Amendment No. 202 outlines the most fair form of compensation. Although it should not happen, the vaccination of an animal against foot and mouth disease may cause a fall in its market value. For example, a cow may be valued at £700 before it is vaccinated but, once vaccinated, be worth only £400. The Minister may decide later to slaughter the animal, forcing the owner to forgo the possibility that the animal's market value may have recovered.
I turn to Amendment No. 204. We wait to see what legislation the Government propose to bring in to secure full implementation of the new EU directives and of the findings of the inquiries, particularly the Royal Society inquiry. We have had the reports, but we have not received a response from the Government. I understand from the Government that that will not appear before the end of this month and that our wait may go on into next month. By that time, the Bill will have left the House. In the absence of new government legislation, we do not want to see the Government exercise such powers without referring to Parliament.
Amendment No. 205, which is our last amendment in the group, presupposes either that the Government have accepted the amendment to subsection (1) or that they have accepted that compensation should be at market value. Certainly, if the Minister decides to pay less than market value and empowers himself to do that, his action should be subject automatically to parliamentary scrutiny.
I speak to Amendments Nos. 197, 198 and 199 and also to Amendment No. 205, which we tabled jointly with the Official Opposition. With the amendment moved by the noble Lord, Lord Peyton of Yeovil, we are discussing the slaughter of vaccinated animals. We agree with the noble Lord's amendment, and I will not comment further on it, as the noble Lord has made clear the case for it.
Amendment No. 197 would strengthen subsection (3)(b) to read:
"which is otherwise reasonably required in connection with the slaughter".
That test must be put in place to allow the vets and inspectors who are making the decisions to stop and think precisely about what they are doing. They should think, "Is it reasonable to slaughter this animal in these circumstances?"
Subsection (4) of new Section 16A says that the Government must pay,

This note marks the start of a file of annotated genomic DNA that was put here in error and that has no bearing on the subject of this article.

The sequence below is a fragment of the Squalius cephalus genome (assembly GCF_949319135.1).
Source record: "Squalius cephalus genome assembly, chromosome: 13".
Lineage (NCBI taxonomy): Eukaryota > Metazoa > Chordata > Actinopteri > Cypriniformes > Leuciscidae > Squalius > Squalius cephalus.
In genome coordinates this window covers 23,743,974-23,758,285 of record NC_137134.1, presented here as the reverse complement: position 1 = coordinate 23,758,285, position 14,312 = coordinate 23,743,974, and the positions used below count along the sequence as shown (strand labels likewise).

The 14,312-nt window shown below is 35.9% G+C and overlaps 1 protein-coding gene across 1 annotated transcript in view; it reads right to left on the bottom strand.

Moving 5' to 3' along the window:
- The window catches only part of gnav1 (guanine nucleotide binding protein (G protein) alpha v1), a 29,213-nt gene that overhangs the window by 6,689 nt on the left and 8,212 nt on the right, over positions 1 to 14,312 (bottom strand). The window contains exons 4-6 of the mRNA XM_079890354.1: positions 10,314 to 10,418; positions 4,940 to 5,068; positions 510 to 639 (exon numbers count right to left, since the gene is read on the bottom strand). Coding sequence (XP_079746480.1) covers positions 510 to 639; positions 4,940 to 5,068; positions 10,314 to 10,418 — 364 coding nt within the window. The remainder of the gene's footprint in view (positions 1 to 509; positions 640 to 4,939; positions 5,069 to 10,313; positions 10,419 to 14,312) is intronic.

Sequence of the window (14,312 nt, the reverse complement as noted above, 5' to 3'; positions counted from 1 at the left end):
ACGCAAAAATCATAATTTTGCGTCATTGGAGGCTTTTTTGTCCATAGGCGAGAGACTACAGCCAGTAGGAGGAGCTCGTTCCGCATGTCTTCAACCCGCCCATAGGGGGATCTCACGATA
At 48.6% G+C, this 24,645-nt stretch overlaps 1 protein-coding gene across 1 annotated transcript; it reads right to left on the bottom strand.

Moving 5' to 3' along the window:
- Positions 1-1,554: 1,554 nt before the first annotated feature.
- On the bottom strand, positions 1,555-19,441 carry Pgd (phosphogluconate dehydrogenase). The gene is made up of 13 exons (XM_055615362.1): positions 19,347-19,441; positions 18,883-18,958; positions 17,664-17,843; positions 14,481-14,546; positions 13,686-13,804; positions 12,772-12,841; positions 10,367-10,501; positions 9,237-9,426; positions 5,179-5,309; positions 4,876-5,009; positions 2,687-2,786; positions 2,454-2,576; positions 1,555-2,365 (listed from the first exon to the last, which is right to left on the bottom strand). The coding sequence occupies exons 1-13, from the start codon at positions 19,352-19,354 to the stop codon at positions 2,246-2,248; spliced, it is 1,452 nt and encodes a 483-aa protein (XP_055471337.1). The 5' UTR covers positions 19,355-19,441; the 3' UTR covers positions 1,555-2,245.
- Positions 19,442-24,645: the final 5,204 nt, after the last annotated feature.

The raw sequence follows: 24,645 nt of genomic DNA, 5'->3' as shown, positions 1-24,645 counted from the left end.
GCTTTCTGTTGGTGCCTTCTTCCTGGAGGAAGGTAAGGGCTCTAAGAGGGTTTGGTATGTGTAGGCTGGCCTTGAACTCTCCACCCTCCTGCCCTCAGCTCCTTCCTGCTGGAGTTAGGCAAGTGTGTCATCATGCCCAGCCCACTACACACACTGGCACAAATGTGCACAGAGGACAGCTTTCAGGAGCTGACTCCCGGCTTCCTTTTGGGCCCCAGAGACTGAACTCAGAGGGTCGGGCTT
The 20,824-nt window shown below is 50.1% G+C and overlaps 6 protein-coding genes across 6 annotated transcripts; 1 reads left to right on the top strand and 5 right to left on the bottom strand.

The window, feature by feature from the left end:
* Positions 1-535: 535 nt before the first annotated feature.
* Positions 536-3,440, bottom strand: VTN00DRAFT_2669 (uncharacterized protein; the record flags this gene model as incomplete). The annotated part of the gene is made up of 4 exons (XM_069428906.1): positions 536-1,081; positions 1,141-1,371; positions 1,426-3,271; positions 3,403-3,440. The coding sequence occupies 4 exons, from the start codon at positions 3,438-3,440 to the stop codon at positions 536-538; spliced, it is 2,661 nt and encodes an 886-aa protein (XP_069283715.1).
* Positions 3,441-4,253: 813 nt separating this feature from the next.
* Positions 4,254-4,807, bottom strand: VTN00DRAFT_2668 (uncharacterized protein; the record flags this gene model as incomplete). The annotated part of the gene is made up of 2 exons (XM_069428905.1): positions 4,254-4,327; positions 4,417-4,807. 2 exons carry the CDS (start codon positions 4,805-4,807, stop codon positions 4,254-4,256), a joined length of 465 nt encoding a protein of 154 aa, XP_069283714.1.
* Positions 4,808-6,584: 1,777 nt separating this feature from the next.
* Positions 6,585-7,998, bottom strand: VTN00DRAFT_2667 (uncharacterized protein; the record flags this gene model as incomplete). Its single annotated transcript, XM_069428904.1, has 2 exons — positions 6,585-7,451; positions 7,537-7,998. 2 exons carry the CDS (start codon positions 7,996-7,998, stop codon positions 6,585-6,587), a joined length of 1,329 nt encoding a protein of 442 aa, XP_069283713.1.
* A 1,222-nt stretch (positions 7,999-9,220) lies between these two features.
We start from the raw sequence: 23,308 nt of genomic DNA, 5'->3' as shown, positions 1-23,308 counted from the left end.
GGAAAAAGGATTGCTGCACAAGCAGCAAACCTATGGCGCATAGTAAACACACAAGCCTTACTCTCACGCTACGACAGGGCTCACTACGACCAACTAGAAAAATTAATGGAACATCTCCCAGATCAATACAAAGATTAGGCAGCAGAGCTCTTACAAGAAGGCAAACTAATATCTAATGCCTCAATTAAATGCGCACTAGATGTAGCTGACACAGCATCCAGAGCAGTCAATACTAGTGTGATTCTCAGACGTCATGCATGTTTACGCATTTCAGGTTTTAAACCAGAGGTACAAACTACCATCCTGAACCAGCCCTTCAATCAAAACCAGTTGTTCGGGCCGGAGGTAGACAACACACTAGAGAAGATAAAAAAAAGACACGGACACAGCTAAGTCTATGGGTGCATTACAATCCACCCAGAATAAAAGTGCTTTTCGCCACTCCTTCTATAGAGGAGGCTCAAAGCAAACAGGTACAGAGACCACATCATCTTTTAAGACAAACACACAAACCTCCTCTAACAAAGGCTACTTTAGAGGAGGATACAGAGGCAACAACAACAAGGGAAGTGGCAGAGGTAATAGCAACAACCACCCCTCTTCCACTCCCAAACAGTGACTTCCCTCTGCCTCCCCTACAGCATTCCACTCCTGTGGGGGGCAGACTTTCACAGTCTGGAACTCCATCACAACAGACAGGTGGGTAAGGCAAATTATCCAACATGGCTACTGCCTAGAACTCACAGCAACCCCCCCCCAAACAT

"compensation of such an amount as may be prescribed by order of the Minister".
We want 100 per cent compensation, and, in that respect, the effect of Amendments Nos. 198 and 199 is similar to Amendments Nos. 201 and 202, tabled by the Conservative Front Bench. Amendment No. 201 stipulates that compensation should be,
"the value of the animal immediately before it was slaughtered".
Amendment No. 202 says that compensation should be,
"the market value of the animal before it was vaccinated".
One way or another, the compensation must be 100 per cent, if the slaughter is ordered by government officers. Amendment No. 199 would enact that provision.
We are dealing with the issue of the slaughter of vaccinated animals. I hope that, before the Bill completes its passage through the House, the Minister will update us on progress towards the conditions necessary to make possible emergency vaccination as an alternative to extensive culling, in line with the Royal Society report. I attach great importance to that report, which signposts the way to the handling of any future outbreak by proposing the culling of infected animals or dangerous contacts, along with the use of vaccination-to-live as an appropriate alternative to extensive culling.
The Minister will recall that the report indicated that there were some issues to be solved—validation of marker vaccines, tests to distinguish between vaccinated and vaccinated-infected animals—and concluded that,
"With significant effort by DEFRA, this should be possible by the end of 2003".
We are now being asked to legislate, but we would like to be assured that we are making progress towards what is set out in the report or, if we are not, that we intend to make such progress. The issues go together. It is likely that there will be a change in policy in the next few years, and we must move forward along that line, if we are to support what is in the Bill.
Throughout the passage of the Bill—earlier this year and yesterday—I have been bewildered by the attitude of the Opposition and of some other noble Lords. For example, there were some unusually intemperate remarks from the noble Lord, Lord Peyton of Yeovil, who spoke about what the Government were saying. It is not the Government who are saying it; it is the Anderson and Follett reports. The Anderson report says:
"The animal health legislative framework should be robust, unambiguous and fit for purpose. This was not the case during the 2001 epidemic".
That supports the central proposition that the extra powers that the Government are now taking in the Bill are required. They were required even before the reports. The Government introduced the Bill knowing that we needed extra powers. The central proposition advanced in the Bill—that the powers are required—was borne out by Anderson and Follett.